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Paid family leave laws cut women's workforce dropout rates by 20%

January 08, 2020 / Valerie Bolden-Barrett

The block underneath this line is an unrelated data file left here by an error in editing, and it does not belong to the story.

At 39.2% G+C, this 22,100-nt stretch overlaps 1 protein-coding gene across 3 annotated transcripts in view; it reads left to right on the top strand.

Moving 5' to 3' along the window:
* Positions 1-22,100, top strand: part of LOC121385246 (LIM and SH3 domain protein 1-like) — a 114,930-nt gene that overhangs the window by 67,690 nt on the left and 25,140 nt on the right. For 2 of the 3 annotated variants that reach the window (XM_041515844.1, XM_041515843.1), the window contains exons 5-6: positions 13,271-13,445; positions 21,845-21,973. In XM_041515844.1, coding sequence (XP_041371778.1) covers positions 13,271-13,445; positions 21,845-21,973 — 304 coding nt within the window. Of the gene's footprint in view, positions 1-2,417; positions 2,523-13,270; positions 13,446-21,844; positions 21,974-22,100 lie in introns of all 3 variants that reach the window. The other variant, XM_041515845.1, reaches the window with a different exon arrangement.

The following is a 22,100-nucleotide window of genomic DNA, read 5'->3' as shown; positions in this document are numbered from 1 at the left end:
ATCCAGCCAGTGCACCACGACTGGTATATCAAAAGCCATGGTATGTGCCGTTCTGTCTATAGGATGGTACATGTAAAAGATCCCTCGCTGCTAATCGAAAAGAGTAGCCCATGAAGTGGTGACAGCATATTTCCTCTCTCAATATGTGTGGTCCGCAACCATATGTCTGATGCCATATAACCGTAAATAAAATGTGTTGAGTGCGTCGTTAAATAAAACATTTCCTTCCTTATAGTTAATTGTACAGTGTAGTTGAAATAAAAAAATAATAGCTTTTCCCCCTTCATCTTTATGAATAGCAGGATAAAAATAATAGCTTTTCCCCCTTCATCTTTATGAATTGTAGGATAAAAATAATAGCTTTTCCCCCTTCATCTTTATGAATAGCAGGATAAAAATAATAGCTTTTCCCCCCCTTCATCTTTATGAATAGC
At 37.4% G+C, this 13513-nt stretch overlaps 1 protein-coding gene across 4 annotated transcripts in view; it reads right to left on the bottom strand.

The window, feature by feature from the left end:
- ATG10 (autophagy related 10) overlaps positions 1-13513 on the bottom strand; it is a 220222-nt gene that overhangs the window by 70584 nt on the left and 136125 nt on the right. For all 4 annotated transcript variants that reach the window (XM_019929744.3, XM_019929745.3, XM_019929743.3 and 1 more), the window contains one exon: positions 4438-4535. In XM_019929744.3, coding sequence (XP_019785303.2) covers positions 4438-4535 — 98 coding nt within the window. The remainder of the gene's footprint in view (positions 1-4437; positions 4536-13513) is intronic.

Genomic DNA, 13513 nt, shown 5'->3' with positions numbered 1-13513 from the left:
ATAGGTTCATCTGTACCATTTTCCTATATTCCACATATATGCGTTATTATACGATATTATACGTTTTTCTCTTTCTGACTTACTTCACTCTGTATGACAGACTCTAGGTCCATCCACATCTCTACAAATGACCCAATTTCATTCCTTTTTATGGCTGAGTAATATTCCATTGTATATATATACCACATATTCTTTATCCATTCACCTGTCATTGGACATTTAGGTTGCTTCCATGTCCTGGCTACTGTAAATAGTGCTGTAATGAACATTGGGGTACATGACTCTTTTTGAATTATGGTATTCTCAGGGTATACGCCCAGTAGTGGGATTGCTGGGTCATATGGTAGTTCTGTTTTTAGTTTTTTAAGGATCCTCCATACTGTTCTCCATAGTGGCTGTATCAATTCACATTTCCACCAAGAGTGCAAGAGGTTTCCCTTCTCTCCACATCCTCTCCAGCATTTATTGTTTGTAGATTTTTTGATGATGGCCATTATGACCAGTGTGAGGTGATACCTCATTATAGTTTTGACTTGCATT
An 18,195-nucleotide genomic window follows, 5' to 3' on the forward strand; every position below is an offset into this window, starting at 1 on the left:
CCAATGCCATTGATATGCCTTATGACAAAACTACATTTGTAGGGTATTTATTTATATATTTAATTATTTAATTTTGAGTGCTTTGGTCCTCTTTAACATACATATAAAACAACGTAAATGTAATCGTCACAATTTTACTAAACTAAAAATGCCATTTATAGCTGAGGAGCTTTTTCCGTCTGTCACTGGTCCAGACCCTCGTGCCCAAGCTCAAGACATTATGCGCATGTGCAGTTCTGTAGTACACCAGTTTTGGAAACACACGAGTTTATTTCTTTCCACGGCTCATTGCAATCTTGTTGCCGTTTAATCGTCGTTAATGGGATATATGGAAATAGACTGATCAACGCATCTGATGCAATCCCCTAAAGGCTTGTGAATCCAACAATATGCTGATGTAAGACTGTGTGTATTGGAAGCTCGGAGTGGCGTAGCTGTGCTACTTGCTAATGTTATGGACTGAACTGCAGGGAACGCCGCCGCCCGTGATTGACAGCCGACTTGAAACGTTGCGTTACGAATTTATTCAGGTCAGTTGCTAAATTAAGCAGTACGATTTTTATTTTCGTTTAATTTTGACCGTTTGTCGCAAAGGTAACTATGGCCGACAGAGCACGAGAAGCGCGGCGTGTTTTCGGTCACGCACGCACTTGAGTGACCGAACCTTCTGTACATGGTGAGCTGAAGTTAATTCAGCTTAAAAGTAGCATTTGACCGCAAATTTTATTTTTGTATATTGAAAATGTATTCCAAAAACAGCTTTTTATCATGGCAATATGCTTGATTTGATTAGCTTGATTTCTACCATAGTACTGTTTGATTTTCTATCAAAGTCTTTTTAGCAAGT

Within states that have paid parental leave policies, 20% fewer women leave their jobs in the first year after having a baby, a new Institute for Women's Policy Research study revealed. The reduction surges to 50% in the five years following a new child, according to a Jan. 3 release from the study's funder, March of Dimes. The study also found that without paid leave, 30% of women will leave the workforce within a year after a new child's arrival, and 20% won't return from leave in 10 or more years. Study results showed that educated women benefited the most from paid family leave benefits; the study revealed increases in labor force participation in educated women until eight years after the birth of a child.